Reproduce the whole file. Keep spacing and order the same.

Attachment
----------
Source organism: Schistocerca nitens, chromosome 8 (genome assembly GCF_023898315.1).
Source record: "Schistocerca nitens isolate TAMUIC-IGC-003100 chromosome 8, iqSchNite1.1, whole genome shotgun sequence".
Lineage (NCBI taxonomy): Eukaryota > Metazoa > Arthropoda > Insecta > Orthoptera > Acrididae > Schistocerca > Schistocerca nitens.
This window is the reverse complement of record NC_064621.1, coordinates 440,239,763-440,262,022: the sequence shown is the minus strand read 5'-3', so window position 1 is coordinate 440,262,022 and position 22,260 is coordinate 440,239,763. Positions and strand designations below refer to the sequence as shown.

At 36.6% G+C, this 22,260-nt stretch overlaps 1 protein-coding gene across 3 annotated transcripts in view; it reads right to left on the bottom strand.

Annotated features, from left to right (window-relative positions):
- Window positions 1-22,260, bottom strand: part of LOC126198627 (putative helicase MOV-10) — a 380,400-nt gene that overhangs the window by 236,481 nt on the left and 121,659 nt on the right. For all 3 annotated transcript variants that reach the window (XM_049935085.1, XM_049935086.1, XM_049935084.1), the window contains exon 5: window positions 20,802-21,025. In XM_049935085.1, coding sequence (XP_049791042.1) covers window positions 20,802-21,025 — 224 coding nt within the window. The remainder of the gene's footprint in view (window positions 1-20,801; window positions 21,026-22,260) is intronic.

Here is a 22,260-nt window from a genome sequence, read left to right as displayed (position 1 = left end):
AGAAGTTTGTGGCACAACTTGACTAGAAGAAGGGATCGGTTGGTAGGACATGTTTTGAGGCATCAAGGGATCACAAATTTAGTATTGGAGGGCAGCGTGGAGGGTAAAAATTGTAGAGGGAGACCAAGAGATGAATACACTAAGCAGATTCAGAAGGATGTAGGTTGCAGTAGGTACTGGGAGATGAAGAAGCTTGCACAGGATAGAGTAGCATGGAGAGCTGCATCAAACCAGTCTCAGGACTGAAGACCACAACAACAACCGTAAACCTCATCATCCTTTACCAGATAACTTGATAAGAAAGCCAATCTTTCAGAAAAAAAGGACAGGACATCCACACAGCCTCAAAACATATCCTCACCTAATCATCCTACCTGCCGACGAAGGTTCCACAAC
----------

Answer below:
Source organism: Schistocerca nitens, chromosome 8 (genome assembly GCF_023898315.1).
Source record: "Schistocerca nitens isolate TAMUIC-IGC-003100 chromosome 8, iqSchNite1.1, whole genome shotgun sequence".
Lineage (NCBI taxonomy): Eukaryota > Metazoa > Arthropoda > Insecta > Orthoptera > Acrididae > Schistocerca > Schistocerca nitens.
This window is the reverse complement of record NC_064621.1, coordinates 440,239,763-440,262,022: the sequence shown is the minus strand read 5'-3', so window position 1 is coordinate 440,262,022 and position 22,260 is coordinate 440,239,763. Positions and strand designations below refer to the sequence as shown.

At 36.6% G+C, this 22,260-nt stretch overlaps 1 protein-coding gene across 3 annotated transcripts in view; it reads right to left on the bottom strand.

Annotated features, from left to right (window-relative positions):
- Window positions 1-22,260, bottom strand: part of LOC126198627 (putative helicase MOV-10) — a 380,400-nt gene that overhangs the window by 236,481 nt on the left and 121,659 nt on the right. For all 3 annotated transcript variants that reach the window (XM_049935085.1, XM_049935086.1, XM_049935084.1), the window contains exon 5: window positions 20,802-21,025. In XM_049935085.1, coding sequence (XP_049791042.1) covers window positions 20,802-21,025 — 224 coding nt within the window. The remainder of the gene's footprint in view (window positions 1-20,801; window positions 21,026-22,260) is intronic.

Here is a 22,260-nt window from a genome sequence, read left to right as displayed (position 1 = left end):
AGAAGTTTGTGGCACAACTTGACTAGAAGAAGGGATCGGTTGGTAGGACATGTTTTGAGGCATCAAGGGATCACAAATTTAGTATTGGAGGGCAGCGTGGAGGGTAAAAATTGTAGAGGGAGACCAAGAGATGAATACACTAAGCAGATTCAGAAGGATGTAGGTTGCAGTAGGTACTGGGAGATGAAGAAGCTTGCACAGGATAGAGTAGCATGGAGAGCTGCATCAAACCAGTCTCAGGACTGAAGACCACAACAACAACCGTAAACCTCATCATCCTTTACCAGATAACTTGATAAGAAAGCCAATCTTTCAGAAAAAAAGGACAGGACATCCACACAGCCTCAAAACATATCCTCACCTAATCATCCTACCTGCCGACGAAGGTTCCACAAC